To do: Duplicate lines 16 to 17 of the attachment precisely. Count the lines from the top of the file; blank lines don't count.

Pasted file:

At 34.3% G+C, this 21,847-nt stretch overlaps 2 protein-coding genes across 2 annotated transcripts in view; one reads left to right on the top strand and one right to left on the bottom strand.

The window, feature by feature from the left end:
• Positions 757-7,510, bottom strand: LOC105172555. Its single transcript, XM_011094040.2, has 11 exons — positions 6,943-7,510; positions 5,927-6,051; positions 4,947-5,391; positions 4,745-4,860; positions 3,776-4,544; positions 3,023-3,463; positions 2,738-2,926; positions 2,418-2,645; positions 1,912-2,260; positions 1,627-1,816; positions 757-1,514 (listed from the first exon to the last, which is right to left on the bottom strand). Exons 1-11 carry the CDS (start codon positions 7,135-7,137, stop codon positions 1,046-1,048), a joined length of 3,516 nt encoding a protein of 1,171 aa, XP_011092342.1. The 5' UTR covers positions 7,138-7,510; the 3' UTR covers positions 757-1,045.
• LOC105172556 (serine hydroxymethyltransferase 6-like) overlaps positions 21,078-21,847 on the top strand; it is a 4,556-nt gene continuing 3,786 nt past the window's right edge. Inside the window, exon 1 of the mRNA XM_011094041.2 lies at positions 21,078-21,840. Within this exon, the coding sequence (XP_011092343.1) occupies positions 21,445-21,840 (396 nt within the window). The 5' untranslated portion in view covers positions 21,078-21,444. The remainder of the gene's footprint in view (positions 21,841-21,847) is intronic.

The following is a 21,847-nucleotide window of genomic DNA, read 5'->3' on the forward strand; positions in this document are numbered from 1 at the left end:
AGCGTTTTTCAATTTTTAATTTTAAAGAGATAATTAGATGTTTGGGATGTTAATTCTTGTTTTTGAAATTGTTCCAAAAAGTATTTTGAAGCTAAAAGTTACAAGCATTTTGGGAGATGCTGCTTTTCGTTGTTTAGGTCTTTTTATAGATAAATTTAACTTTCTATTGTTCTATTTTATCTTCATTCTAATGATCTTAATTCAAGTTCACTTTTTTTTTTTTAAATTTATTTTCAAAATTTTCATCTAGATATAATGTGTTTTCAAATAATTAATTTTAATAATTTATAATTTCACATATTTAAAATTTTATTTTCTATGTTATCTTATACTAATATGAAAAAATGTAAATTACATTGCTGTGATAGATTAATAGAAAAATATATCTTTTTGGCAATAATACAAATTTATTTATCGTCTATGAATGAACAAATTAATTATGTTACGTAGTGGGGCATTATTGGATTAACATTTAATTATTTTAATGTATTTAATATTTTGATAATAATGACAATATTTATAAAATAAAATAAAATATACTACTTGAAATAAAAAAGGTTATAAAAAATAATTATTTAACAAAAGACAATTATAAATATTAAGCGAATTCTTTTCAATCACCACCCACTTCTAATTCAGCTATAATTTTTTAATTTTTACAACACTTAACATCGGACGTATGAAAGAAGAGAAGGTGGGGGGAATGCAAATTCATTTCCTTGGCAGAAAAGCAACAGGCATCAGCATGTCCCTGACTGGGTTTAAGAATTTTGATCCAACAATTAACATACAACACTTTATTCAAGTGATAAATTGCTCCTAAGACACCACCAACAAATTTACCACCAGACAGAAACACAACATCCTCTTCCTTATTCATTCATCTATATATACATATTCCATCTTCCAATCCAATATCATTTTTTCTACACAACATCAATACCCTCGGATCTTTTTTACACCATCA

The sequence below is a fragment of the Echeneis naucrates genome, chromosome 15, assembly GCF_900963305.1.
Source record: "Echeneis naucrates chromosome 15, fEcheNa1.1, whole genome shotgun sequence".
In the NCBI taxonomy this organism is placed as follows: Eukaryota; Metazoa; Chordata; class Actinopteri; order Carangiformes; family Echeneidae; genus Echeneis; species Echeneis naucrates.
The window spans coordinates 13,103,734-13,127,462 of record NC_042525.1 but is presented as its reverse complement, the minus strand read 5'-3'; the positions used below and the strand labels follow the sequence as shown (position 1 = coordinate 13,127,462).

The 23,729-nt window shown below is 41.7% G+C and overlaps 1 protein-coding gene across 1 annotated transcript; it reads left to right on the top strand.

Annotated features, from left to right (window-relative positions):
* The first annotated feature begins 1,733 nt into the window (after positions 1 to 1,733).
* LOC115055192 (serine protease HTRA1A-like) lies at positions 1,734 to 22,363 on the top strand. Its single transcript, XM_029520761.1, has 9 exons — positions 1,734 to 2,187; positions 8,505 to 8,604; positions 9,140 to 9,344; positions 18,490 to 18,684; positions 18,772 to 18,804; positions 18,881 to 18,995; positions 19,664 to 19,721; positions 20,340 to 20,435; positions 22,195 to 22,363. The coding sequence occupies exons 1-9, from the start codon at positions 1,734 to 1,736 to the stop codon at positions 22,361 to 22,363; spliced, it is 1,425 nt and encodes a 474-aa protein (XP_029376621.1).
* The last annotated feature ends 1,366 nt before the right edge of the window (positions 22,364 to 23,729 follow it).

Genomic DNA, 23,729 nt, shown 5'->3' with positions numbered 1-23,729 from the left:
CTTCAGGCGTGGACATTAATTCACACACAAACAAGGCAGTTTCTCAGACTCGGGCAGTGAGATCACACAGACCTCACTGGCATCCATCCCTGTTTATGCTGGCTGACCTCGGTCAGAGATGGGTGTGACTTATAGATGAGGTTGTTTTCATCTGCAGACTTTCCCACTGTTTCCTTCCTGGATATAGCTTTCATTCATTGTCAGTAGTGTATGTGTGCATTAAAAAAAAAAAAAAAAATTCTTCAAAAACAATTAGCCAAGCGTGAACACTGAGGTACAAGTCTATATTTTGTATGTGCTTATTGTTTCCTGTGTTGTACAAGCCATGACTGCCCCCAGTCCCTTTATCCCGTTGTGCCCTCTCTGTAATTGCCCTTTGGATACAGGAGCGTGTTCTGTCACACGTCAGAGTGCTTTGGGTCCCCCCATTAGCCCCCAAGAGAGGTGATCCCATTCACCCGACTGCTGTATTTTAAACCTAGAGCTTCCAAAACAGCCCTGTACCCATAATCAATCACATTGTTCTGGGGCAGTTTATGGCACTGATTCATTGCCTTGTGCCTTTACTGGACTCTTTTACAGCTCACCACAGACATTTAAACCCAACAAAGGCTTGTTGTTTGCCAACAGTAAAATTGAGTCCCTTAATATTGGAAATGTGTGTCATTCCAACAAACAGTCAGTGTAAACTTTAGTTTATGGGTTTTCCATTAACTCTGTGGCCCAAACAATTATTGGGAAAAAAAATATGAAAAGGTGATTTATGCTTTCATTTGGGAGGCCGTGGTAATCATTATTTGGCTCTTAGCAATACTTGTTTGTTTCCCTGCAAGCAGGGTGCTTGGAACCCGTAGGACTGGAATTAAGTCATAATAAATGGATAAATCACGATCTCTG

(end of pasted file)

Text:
Genomic DNA, 23,729 nt, shown 5'->3' with positions numbered 1-23,729 from the left:
CTTCAGGCGTGGACATTAATTCACACACAAACAAGGCAGTTTCTCAGACTCGGGCAGTGAGATCACACAGACCTCACTGGCATCCATCCCTGTTTATGCTGGCTGACCTCGGTCAGAGATGGGTGTGACTTATAGATGAGGTTGTTTTCATCTGCAGACTTTCCCACTGTTTCCTTCCTGGATATAGCTTTCATTCATTGTCAGTAGTGTATGTGTGCATTAAAAAAAAAAAAAAAAATTCTTCAAAAACAATTAGCCAAGCGTGAACACTGAGGTACAAGTCTATATTTTGTATGTGCTTATTGTTTCCTGTGTTGTACAAGCCATGACTGCCCCCAGTCCCTTTATCCCGTTGTGCCCTCTCTGTAATTGCCCTTTGGATACAGGAGCGTGTTCTGTCACACGTCAGAGTGCTTTGGGTCCCCCCATTAGCCCCCAAGAGAGGTGATCCCATTCACCCGACTGCTGTATTTTAAACCTAGAGCTTCCAAAACAGCCCTGTACCCATAATCAATCACATTGTTCTGGGGCAGTTTATGGCACTGATTCATTGCCTTGTGCCTTTACTGGACTCTTTTACAGCTCACCACAGACATTTAAACCCAACAAAGGCTTGTTGTTTGCCAACAGTAAAATTGAGTCCCTTAATATTGGAAATGTGTGTCATTCCAACAAACAGTCAGTGTAAACTTTAGTTTATGGGTTTTCCATTAACTCTGTGGCCCAAACAATTATTGGGAAAAAAAATATGAAAAGGTGATTTATGCTTTCATTTGGGAGGCCGTGGTAATCATTATTTGGCTCTTAGCAATACTTGTTTGTTTCCCTGCAAGCAGGGTGCTTGGAACCCGTAGGACTGGAATTAAGTCATAATAAATGGATAAATCACGATCTCTG